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Ask RiotACT: Certificates of occupancy

By Dynamicdumpling - 16 December 2015 6

Ask RiotACT

Hi everyone! I was hoping someone could give me some advice.

We’re looking to buy a house and have discovered in the contract a DA approval for a brand new kitchen that was built a few years ago. This kitchen has no Certificate of Occupancy. We like the house and weve been told inspections and paperwork has been submitted to ACTPLA but nothing has been lodged yet from what we can see.

Any advice on what not having a COU means and maybe if we should give this house a miss?

Thanks in advance!

What’s Your opinion?


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6 Responses to
Ask RiotACT: Certificates of occupancy
vos 11:21 pm 20 Dec 15

oh what a headache to come! the house is on the market for sale and the papers are not finalised? yep, steer clear, who knows what other surprises are hiding under the rug…

bronal 9:45 am 17 Dec 15

Did the building inspection pick up anything unusual or dodgy in the kitchen? Perhaps it might be an idea to have a word with whoever did the inspection as well. What does your solicitor (if you’re using one) have to say?

taninaus 6:45 am 17 Dec 15

Planning don’t sit on COU’s unless there are concerns so it is strange that it wasn’t issued if the paperwork has been submitted. there must have been some reason to submit a DA as I think kitchen reno’s don’t normally need one. if you are serious about the house then contact the Dickson office for Planning and ask about it – it might have been an oversight or the owner has lost the paperwork (or there is an issue with the contractor) – not sure what they will give you as you are not the owner but you can find out and get approvals if you need them to look further.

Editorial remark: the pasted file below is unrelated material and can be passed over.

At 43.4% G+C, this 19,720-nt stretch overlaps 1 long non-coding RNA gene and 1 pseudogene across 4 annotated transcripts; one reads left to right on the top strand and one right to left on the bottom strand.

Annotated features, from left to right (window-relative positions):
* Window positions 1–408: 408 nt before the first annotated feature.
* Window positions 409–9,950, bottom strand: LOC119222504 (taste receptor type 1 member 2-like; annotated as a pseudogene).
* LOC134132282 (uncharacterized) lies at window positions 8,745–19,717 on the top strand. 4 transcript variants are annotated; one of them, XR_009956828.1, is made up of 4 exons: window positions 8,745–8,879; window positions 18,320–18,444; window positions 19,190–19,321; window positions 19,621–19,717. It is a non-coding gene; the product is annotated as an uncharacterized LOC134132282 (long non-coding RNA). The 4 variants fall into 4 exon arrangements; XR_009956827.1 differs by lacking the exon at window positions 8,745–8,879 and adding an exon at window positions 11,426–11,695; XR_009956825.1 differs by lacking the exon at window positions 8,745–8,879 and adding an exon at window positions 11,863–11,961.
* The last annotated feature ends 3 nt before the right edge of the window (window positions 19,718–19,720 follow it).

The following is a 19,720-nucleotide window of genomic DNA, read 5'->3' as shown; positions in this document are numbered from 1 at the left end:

shellcase 10:18 pm 16 Dec 15

Kitchen refurbishment is generally joinery, not structural and is not considered as “Building work” thus in most cases inspection and CofO is not required.

However if the work entailed say, replacement of an electric cooktop with a gas cooktop a Gas Inspection is required, ditto if a glass splashback was installed to replace ceramic tiles because fibre cement wall lining is required to be installed behind a glass splashback, fc is heat and fire resistant, plasterboard isn’t.

Go to BEPCON at Darling Street, Mitchell and ask to see the building file for your house. If the kitchen work was subject of an approved plan there will be a building permit issued to a licensed builder. Call the builder and ask if any structural, electrical, plumbing or gas work substantially different to the original was performed.

You can ask BEPCON to perform the Final Inspection and issue the CofO if it is relevant to the new kitchen.

dungfungus 5:59 pm 16 Dec 15

I don’t think a DA is needed for a residential kitchen unless it has been extended beyond the line of the original house plan.
I could be wrong – all the Riot Act experts must be on annual leave. Someone must surely know the answer to this.

bronal 3:40 pm 16 Dec 15

What work was done? Have you contacted ACTPLA to find out if one is necessary? I may be out of touch, but I didn’t think that a COA was needed for kitchen renovations unless there were MAJOR changes to the electrical and plumbing systems.

For example, new cupboards and a dishwasher requiring minor plumbing and electrical work wouldn’t need a COA would it?

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